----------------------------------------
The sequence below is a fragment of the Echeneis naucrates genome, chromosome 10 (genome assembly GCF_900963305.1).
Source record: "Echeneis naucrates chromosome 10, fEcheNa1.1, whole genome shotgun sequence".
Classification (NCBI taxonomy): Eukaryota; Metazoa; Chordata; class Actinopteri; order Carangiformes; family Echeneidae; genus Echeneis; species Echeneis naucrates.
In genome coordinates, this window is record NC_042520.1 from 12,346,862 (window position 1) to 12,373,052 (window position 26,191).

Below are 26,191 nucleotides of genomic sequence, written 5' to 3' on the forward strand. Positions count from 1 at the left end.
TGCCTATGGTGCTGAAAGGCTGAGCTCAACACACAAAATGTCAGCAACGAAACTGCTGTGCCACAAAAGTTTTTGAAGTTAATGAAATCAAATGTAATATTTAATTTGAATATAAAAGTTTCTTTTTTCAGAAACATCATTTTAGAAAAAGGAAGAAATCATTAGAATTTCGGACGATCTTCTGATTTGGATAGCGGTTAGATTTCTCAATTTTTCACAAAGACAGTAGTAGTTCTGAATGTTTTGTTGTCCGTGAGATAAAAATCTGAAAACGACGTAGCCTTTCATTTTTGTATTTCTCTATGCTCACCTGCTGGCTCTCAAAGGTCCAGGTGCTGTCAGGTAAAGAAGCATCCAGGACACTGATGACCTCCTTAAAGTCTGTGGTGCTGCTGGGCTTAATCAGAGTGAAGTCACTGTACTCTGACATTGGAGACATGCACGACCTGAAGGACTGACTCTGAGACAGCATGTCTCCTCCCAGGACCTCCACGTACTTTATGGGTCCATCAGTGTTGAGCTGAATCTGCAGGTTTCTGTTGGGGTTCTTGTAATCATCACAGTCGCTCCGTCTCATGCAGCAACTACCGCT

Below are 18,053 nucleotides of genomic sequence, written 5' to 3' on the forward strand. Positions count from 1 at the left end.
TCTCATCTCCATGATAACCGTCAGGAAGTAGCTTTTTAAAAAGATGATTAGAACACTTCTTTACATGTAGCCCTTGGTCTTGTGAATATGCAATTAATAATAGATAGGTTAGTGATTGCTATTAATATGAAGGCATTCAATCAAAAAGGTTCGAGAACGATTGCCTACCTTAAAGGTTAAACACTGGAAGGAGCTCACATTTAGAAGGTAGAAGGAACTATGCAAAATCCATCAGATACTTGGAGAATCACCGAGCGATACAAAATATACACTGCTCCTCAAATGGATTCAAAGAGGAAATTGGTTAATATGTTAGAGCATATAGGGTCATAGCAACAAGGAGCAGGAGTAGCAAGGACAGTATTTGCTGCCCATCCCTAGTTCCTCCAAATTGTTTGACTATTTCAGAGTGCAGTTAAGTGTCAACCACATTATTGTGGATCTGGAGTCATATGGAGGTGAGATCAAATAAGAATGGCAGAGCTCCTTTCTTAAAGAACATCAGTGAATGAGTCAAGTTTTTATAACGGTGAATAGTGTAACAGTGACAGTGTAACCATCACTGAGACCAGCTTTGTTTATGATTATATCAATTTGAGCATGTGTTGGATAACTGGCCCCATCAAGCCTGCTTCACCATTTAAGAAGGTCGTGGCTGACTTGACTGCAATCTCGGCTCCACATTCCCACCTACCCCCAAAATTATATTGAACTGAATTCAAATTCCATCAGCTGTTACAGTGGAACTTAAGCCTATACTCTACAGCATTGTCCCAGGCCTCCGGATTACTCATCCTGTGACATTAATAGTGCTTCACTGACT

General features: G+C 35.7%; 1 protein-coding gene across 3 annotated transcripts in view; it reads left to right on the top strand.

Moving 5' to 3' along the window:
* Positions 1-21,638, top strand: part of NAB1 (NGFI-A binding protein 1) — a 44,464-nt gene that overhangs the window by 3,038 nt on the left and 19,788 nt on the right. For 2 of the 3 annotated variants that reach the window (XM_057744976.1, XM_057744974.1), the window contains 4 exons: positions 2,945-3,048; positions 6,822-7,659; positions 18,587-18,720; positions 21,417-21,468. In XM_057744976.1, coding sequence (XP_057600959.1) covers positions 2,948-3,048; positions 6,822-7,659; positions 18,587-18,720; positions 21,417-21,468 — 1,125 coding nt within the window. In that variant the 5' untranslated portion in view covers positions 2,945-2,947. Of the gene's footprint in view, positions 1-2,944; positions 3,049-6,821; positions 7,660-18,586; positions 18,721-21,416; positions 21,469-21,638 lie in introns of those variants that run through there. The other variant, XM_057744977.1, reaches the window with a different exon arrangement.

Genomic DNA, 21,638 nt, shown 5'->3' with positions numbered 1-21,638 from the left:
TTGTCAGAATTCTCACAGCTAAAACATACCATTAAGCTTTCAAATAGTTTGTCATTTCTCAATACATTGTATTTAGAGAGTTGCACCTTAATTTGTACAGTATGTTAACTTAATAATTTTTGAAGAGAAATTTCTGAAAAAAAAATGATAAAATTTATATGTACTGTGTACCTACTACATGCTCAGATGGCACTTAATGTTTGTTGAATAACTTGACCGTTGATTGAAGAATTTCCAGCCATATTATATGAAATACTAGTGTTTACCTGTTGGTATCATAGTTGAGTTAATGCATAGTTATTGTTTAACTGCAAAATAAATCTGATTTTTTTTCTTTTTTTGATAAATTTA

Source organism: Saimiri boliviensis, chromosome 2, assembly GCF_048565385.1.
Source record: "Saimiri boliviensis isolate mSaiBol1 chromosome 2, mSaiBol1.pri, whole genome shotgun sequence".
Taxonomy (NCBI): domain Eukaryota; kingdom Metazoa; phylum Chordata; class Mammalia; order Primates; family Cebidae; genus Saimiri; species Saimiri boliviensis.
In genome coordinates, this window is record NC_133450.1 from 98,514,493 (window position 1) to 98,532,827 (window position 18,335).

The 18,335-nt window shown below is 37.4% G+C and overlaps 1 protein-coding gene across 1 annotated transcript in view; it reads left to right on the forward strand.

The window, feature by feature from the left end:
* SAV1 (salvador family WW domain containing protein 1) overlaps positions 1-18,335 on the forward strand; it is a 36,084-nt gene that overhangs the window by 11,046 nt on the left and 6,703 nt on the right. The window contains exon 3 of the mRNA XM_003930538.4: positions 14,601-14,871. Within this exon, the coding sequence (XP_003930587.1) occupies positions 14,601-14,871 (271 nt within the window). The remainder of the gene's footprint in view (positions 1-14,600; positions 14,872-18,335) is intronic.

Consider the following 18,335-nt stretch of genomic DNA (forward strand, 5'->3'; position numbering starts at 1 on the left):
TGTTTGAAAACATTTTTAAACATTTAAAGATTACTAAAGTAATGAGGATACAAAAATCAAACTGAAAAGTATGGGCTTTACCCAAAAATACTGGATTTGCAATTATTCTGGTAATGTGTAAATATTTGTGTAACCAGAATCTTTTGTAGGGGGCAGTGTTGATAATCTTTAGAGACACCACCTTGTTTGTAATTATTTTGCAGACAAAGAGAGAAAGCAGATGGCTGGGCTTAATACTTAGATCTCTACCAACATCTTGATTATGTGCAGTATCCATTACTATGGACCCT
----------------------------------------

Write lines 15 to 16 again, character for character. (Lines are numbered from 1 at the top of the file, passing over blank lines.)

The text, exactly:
Source record: "Saimiri boliviensis isolate mSaiBol1 chromosome 2, mSaiBol1.pri, whole genome shotgun sequence".
Taxonomy (NCBI): domain Eukaryota; kingdom Metazoa; phylum Chordata; class Mammalia; order Primates; family Cebidae; genus Saimiri; species Saimiri boliviensis.